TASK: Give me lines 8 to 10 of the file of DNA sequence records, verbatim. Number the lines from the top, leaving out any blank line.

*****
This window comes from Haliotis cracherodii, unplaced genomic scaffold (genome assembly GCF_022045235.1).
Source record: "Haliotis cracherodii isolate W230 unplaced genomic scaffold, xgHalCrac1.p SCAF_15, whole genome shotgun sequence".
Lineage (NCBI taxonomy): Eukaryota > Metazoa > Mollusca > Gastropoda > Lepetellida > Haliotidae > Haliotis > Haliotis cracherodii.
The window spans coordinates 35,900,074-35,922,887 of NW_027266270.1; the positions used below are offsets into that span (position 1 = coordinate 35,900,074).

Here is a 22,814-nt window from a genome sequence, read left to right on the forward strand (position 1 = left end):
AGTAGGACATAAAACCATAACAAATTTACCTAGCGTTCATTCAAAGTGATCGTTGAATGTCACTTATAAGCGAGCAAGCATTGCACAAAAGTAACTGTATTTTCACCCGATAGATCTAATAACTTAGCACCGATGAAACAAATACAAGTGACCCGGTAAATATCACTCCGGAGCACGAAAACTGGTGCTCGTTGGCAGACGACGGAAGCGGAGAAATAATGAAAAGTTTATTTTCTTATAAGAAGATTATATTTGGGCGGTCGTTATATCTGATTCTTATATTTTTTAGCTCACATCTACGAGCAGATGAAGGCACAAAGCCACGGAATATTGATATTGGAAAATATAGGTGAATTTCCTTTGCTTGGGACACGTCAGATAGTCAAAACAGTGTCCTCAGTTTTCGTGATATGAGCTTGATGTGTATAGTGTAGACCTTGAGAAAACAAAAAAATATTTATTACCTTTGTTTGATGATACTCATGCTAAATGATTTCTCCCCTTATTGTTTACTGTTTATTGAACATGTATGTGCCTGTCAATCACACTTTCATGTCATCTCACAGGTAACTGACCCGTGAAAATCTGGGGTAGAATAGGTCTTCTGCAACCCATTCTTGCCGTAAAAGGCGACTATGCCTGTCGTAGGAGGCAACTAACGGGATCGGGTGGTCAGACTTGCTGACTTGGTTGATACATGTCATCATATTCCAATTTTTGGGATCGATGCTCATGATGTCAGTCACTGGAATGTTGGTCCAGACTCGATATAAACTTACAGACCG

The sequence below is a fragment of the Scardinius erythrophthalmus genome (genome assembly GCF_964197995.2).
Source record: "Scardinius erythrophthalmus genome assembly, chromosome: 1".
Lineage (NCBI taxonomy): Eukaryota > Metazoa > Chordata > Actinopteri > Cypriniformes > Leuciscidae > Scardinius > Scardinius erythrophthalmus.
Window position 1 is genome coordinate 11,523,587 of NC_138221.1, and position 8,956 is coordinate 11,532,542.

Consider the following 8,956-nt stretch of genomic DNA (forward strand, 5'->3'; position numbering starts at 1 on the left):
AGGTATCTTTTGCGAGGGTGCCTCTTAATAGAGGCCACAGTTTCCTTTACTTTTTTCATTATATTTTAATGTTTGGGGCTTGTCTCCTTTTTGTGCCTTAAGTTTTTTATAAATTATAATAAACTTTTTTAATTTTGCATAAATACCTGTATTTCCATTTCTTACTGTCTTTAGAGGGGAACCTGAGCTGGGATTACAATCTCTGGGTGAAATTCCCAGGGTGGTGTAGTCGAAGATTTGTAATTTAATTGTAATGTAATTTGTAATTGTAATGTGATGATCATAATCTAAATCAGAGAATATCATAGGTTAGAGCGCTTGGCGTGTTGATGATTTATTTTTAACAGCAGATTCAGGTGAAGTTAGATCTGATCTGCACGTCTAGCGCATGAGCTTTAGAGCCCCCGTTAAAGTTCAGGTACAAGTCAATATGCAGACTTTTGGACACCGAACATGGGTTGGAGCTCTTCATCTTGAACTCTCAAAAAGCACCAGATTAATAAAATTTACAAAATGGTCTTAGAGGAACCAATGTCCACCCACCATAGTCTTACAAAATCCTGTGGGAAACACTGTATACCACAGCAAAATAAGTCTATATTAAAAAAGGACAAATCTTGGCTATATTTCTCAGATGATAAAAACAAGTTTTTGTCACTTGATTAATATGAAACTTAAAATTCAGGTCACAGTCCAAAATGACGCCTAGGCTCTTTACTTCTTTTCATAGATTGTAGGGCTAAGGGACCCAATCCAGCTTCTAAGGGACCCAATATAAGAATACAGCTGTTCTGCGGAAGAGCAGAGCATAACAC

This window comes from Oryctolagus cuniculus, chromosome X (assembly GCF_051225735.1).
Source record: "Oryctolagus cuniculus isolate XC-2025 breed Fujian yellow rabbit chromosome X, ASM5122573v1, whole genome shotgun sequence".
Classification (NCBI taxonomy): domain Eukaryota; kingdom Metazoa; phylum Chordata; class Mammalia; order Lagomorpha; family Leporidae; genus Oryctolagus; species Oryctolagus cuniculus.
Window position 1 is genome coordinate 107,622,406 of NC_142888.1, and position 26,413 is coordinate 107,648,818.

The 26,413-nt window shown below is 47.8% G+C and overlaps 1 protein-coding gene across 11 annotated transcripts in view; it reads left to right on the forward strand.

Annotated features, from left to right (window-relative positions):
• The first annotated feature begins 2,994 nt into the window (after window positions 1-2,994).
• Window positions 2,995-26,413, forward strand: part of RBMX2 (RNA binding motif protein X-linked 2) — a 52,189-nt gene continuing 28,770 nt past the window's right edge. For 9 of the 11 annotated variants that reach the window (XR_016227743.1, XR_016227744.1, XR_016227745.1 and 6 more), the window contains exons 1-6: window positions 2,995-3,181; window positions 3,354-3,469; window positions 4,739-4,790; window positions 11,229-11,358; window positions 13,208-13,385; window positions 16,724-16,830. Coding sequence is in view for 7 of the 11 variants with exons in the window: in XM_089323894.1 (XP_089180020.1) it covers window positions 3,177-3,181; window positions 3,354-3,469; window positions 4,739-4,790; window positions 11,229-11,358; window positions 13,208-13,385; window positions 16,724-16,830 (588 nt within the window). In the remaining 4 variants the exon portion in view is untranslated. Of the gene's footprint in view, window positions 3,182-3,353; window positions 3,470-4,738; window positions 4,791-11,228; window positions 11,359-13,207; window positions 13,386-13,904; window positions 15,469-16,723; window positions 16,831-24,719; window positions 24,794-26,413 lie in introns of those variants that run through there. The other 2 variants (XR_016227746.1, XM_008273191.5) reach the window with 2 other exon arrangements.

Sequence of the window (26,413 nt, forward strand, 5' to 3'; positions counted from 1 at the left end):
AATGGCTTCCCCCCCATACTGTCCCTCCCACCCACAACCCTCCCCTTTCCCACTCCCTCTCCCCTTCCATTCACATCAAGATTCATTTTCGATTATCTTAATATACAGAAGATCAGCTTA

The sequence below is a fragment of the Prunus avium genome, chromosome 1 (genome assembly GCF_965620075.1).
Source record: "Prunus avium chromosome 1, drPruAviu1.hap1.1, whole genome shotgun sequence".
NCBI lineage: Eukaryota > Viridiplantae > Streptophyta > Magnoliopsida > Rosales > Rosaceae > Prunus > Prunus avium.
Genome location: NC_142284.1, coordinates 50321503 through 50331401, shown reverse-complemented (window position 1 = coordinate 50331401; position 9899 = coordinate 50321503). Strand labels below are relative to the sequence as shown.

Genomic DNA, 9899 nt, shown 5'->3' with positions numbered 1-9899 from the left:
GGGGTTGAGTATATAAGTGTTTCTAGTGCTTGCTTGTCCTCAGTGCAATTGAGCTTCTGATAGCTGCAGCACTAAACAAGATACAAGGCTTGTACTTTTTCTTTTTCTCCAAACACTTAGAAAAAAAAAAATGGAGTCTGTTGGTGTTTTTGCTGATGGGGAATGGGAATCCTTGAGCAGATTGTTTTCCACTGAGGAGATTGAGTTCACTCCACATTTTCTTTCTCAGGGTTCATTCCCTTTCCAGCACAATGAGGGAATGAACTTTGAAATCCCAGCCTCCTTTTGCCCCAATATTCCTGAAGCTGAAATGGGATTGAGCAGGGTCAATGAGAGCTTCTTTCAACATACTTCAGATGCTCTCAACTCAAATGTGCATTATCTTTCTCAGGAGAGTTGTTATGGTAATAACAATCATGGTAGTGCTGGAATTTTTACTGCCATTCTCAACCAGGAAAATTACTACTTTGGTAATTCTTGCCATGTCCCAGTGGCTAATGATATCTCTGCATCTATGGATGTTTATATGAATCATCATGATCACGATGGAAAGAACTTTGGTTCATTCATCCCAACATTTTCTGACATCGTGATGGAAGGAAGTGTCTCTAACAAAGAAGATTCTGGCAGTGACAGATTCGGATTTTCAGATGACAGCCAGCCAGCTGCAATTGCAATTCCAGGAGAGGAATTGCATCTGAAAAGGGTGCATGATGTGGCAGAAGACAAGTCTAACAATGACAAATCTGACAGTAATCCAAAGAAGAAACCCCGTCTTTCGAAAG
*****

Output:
Source record: "Scardinius erythrophthalmus genome assembly, chromosome: 1".
Lineage (NCBI taxonomy): Eukaryota > Metazoa > Chordata > Actinopteri > Cypriniformes > Leuciscidae > Scardinius > Scardinius erythrophthalmus.
Window position 1 is genome coordinate 11,523,587 of NC_138221.1, and position 8,956 is coordinate 11,532,542.